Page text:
Why a battle rifle? Bawb has gone to great lengths stressing the superiority of the 7.62X51mm NATO (.308) round over the 5.56X45mm NATO (.223) round. You can read his thoughts here, and here. Since I shouldn't only reference authors who try to sneak the phrase "poopy drawers" into every paragraph, I will quote no less of a source than the Bible (Boston's Gun Bible, 2000 edition):
"Since rifles are for neutralizing long-distance threats, choose the .308 over the .223. Although the .223 will sometimes (and even often) suffice, it's in all honesty limited to 300yds through light cover, while a .308 will go through 12" of tree, or drop a bad guy out to 800yds. You can sportingly hunt deer and elk with a .308, but not with a .223. Get a .308 first." Here endeth the lesson.
I had bought a cheap Spanish CETME battle rifle many years back. The CETME was the basis for the later German Heckler & Koch G3 (or HK91) which was very successful. My CETME was functional, but never really blew my skirt up. The "paddlewheel" rear sight on it was junk.
There were several contenders to become my new battle rifle. There were my brother's beloved FN FALs, as well as the M14 derivatives, the FN SCAR 17S, the aforementioned HK91s, and the AR-10 derivatives. There were about three-thousand reasons why I wouldn't be getting an FN SCAR 17S. The others seemed pretty good, but the AR-10 stood out to me.
It was my familiarity with the AR system that I liked. I started shooting M-16s when I joined the Nat'l Guard in 1992 and I'd had a civvy AR-15 (poodle-shooter) of my own since the mid-1990s. Operating the controls had been committed to muscle memory and I could (probably still) field strip an AR blindfolded. I don't have a lot of free time to practice with a new operating system and I'm too old a dog to learn new tricks. So, an AR-10 derivative it would be.
I originally figured on getting an Armalite, the original maker of the AR-10. I handled a few other AR-style .308's from some other manufacturers, like DPMS, and they seemed rather fragile and chintzy. I've never had much use for those telescoping M4-style stocks but it was hard finding one these days with the solid A2-style stock like I wanted.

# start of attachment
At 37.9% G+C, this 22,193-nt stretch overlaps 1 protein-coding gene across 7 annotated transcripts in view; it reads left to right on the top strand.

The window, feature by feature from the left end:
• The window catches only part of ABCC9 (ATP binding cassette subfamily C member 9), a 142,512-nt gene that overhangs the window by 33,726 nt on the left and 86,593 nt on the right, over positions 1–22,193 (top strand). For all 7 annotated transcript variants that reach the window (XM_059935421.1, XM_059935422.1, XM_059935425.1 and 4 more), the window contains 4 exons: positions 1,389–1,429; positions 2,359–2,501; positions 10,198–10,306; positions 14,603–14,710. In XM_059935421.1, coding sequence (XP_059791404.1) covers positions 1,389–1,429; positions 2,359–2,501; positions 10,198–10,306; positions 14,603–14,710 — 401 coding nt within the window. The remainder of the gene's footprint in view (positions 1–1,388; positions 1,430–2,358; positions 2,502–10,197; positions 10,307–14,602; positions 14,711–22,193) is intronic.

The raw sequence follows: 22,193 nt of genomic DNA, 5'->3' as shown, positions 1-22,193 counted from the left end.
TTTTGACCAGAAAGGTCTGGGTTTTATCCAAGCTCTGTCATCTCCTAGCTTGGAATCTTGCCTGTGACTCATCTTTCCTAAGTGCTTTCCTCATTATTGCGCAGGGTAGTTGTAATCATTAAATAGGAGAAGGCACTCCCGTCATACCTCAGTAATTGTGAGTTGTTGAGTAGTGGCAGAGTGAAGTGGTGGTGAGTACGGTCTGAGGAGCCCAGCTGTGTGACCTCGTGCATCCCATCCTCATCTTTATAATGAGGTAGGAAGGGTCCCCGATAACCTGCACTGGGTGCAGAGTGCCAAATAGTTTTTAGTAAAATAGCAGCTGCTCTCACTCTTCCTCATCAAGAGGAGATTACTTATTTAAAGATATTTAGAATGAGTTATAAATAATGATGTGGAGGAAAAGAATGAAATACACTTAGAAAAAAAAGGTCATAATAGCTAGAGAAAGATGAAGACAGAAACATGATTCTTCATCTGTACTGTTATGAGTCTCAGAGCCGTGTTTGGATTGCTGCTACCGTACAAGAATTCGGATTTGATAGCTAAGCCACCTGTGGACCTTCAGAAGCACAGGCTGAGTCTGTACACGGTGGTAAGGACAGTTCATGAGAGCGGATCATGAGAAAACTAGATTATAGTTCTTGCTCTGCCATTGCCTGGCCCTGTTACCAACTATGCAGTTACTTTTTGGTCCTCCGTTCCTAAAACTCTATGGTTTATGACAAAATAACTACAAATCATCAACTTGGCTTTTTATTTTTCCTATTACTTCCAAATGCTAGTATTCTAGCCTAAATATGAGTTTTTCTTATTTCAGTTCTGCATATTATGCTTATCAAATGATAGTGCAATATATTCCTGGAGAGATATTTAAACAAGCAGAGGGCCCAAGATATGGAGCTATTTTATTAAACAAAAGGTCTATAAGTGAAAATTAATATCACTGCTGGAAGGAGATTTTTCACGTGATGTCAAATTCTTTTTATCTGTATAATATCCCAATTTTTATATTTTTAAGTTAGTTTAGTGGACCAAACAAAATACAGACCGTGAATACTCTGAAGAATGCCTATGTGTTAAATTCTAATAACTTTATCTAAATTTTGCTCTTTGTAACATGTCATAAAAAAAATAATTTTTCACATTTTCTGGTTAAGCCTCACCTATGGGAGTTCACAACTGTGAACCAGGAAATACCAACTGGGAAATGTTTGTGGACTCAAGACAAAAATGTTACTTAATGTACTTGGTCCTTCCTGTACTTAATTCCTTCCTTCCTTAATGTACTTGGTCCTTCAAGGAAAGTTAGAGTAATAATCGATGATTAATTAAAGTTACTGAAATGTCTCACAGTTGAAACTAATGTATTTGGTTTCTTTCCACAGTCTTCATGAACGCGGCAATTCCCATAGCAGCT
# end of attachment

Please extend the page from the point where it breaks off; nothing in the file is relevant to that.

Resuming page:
That's when I came across a Rock River Arms LAR-8. It was solid and sturdy. It was a "Standard A4" model meaning it was a flattop with an A2 buttstock and handguard. It had a 20" chrome moly barrel with a 1:10 rifling twist. It had an A2-style flash hider, a gas block sight base and a Hogue rubber pistol grip. It came with one 20-round magazine, a RRA hard-sided carry case, manual and a warranty. I bought it along with a set of flip-up sights for it.
Of course the most important part of owning a rifle is naming it. I remembered playing "Medal of Honor" on my Sony Playstation years ago and having to infiltrate and destroy the rail-gun "Greta" on one of the missions. Seemed like a good name for a gun, so I named her Greta.
I couldn't wait to take Greta out shooting and I wasn't disappointed when I did. With her RRA two-stage trigger, Greta shot like a dream. Recoil was negligible. Greta was more accurate than I was. RRA says the LAR-8 Standard A4 should get 1 MOA at 100 yards. Zeroing at 25 yards with the flip-up sights I was getting one-inch groups, which ain't bad for me since I only get to the range a few times a year.
After consulting with Bawb on what riflescope to buy, I got a Burris MTAC riflescope in 1X-4X-24mm. This has the Ballistic CQ Reticle which eliminates having to guesstimate holdover for long-distance shots. According to the Burris literature, "the circular 'donut' in the center provides ultra-fast engagement at close distances, while the smaller dots of the reticle provide trajectory compensation out to 600 yards for 5.56 62 grain FMJ and 7.62 150 grain FMJ cartridges."